History & Services

The Marysville Community Food Bank had its beginnings in the rectory of St. Mary’s Catholic Church in 1974 when a handful of volunteers got together to distribute food to the hungry and homeless out the back door. Food was stored in a former laundry area, then a bedroom. Between 30 and 40 families a week were served.

Over the years, the food bank operations have grown. In 1987, it was formally organized as a non-profit organization supported by 12 churches in the community, with oversight provided by a Board of Directors. Today, the food bank is a “partnership” supported by 18 community churches, service clubs, schools, businesses, volunteers, and individuals. After a few location changes over the years, the food bank is now located on property owned by the Archdiocese of Seattle, which generously leases the property for $1 a year.

Food is provided from a variety of sources. Local grocery stores contribute excess produce, dairy products, pastry, and bread. Food drives are conducted by schools, churches, garage sales, service clubs, individuals, and many others, including volunteers who glean local farms for fresh produce.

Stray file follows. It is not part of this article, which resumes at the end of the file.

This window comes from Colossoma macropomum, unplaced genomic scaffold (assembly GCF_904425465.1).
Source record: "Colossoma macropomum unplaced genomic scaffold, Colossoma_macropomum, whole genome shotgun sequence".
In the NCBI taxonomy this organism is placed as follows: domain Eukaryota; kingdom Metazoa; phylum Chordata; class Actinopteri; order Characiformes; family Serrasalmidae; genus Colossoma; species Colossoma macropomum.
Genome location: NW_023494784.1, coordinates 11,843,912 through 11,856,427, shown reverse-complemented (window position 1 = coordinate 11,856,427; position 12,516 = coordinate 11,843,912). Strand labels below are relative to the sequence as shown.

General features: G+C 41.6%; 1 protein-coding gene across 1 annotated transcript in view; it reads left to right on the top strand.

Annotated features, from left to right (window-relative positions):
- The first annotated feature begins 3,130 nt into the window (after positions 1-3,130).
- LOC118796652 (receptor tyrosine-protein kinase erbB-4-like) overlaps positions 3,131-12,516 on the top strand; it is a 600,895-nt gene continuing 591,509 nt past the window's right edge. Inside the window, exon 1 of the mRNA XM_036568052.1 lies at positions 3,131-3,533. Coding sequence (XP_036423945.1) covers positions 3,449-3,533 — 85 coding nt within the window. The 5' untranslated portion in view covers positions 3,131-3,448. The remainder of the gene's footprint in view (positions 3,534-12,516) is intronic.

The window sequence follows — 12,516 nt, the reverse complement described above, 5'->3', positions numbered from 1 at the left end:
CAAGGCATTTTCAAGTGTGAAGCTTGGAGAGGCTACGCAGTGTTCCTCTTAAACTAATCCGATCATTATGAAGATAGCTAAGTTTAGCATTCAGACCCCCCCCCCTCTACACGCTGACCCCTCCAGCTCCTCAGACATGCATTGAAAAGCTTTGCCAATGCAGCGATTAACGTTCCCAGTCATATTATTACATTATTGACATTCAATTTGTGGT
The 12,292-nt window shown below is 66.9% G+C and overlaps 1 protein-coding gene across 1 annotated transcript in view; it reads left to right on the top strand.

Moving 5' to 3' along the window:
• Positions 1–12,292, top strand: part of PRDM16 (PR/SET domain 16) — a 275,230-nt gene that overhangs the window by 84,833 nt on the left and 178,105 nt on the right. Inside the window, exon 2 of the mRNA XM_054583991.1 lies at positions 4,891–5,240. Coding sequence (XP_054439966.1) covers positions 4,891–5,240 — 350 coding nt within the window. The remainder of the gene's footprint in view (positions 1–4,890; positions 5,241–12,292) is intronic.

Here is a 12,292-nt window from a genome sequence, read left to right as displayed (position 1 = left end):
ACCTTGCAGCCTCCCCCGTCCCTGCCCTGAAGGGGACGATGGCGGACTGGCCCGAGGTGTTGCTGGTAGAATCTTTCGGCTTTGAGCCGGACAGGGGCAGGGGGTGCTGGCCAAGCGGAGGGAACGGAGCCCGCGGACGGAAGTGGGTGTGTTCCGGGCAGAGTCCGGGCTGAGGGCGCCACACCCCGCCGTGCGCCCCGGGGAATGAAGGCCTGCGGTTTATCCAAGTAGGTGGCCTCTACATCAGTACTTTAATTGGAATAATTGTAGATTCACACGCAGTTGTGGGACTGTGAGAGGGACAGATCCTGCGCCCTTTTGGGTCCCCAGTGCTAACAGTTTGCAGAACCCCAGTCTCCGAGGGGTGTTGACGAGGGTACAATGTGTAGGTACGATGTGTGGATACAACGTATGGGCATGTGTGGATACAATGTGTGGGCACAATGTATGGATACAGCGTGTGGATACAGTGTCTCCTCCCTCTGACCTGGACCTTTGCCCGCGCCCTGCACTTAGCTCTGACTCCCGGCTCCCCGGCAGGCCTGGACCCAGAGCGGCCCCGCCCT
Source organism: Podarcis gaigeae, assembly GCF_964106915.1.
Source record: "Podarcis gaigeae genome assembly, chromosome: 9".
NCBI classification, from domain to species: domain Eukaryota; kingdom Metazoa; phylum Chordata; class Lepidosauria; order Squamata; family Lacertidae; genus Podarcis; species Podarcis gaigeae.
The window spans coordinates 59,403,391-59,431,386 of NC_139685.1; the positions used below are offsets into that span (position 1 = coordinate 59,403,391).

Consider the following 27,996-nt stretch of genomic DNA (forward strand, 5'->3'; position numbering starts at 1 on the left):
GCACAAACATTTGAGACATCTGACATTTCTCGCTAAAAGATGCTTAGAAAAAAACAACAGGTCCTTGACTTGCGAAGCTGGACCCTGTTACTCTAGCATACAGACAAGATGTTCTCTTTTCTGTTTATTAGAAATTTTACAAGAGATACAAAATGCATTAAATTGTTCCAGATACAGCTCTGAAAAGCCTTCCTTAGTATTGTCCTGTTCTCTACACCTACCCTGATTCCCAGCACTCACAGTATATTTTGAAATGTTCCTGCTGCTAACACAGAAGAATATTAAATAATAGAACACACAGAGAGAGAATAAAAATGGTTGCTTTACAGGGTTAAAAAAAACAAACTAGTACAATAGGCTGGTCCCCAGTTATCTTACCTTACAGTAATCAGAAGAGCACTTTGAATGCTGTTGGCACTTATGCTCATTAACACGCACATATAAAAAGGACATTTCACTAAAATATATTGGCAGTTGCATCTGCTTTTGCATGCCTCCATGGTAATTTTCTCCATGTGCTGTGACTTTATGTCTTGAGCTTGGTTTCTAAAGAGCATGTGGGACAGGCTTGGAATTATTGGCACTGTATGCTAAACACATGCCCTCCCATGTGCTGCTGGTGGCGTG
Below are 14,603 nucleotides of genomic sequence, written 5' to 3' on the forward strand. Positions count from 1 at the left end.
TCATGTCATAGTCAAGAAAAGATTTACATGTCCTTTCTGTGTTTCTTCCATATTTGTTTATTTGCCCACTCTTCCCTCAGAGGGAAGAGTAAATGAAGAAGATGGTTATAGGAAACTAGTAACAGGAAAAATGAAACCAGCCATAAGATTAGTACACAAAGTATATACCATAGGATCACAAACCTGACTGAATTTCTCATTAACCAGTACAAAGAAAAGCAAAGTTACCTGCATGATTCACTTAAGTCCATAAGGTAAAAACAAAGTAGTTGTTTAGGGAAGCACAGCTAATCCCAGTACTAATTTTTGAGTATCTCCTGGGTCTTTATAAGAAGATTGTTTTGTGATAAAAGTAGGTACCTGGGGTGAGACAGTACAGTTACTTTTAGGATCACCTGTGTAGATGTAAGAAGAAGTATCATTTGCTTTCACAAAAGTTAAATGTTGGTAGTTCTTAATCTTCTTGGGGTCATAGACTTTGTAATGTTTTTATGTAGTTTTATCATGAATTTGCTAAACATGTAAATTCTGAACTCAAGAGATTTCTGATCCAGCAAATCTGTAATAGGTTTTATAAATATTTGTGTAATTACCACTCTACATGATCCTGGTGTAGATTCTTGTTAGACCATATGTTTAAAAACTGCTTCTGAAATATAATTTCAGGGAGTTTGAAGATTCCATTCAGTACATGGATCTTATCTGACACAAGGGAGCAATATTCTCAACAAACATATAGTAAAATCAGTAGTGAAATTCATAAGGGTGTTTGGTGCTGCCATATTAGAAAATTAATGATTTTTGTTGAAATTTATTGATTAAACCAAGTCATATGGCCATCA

Our lead agency is the Volunteers of America in Everett. As a member of the Snohomish County Food Bank Coalition, the Marysville Community Food Bank receives a small amount of food from the federal TEFAP (The Emergency Food Assistance Program) and the state EFAP (Emergency Food Assistance Program). The food bank also receives food purchased by VOA from a percentage of state contributions in food items, from Food Lifeline, and Northwest Harvest.

More than 100 volunteers, along with community sponsors, work hard to provide food to the hungry and homeless in our community. Any needy family may pick up food twice a month, with each distribution containing enough food for nine meals. Larger families receive more than smaller ones. Families and the elderly who need additional assistance are given it. No hungry family is ever turned away. Volunteers also direct clients with special needs to other resources in the area. We serve clients who live in our boundary area and refer others to food banks in their community.

While major food drives are conducted during holiday seasons, it is important to remember that the needs of the hungry in our community continue all year round. A family is no less hungry in July than they are at Thanksgiving and Christmas. The number of client families served by the food bank has grown dramatically.

Volunteers and donation of food and cash are always needed and welcome.

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